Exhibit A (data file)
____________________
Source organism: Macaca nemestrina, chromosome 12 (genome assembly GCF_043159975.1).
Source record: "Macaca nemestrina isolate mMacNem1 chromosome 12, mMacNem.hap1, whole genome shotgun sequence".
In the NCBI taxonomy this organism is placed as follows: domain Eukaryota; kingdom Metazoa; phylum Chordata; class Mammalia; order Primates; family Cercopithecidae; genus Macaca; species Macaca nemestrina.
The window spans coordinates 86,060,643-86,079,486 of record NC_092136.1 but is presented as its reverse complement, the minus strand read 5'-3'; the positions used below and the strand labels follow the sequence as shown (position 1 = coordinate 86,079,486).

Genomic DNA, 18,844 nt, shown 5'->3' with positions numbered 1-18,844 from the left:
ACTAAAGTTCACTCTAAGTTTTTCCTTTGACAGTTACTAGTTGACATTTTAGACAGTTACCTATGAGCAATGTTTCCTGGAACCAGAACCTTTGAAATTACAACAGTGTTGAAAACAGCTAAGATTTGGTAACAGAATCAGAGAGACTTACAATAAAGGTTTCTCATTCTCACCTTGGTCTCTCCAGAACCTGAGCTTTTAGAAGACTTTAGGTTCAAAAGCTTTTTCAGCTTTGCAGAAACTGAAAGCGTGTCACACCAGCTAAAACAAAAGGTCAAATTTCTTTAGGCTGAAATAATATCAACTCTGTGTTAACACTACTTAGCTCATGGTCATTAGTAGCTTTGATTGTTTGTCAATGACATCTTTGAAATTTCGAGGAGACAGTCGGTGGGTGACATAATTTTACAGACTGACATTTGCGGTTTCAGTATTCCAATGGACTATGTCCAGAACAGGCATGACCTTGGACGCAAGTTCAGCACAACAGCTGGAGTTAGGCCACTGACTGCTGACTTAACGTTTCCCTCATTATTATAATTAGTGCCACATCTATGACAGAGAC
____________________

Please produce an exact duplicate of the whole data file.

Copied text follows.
Source organism: Macaca nemestrina, chromosome 12 (genome assembly GCF_043159975.1).
Source record: "Macaca nemestrina isolate mMacNem1 chromosome 12, mMacNem.hap1, whole genome shotgun sequence".
In the NCBI taxonomy this organism is placed as follows: domain Eukaryota; kingdom Metazoa; phylum Chordata; class Mammalia; order Primates; family Cercopithecidae; genus Macaca; species Macaca nemestrina.
The window spans coordinates 86,060,643-86,079,486 of record NC_092136.1 but is presented as its reverse complement, the minus strand read 5'-3'; the positions used below and the strand labels follow the sequence as shown (position 1 = coordinate 86,079,486).

Genomic DNA, 18,844 nt, shown 5'->3' with positions numbered 1-18,844 from the left:
ACTAAAGTTCACTCTAAGTTTTTCCTTTGACAGTTACTAGTTGACATTTTAGACAGTTACCTATGAGCAATGTTTCCTGGAACCAGAACCTTTGAAATTACAACAGTGTTGAAAACAGCTAAGATTTGGTAACAGAATCAGAGAGACTTACAATAAAGGTTTCTCATTCTCACCTTGGTCTCTCCAGAACCTGAGCTTTTAGAAGACTTTAGGTTCAAAAGCTTTTTCAGCTTTGCAGAAACTGAAAGCGTGTCACACCAGCTAAAACAAAAGGTCAAATTTCTTTAGGCTGAAATAATATCAACTCTGTGTTAACACTACTTAGCTCATGGTCATTAGTAGCTTTGATTGTTTGTCAATGACATCTTTGAAATTTCGAGGAGACAGTCGGTGGGTGACATAATTTTACAGACTGACATTTGCGGTTTCAGTATTCCAATGGACTATGTCCAGAACAGGCATGACCTTGGACGCAAGTTCAGCACAACAGCTGGAGTTAGGCCACTGACTGCTGACTTAACGTTTCCCTCATTATTATAATTAGTGCCACATCTATGACAGAGAC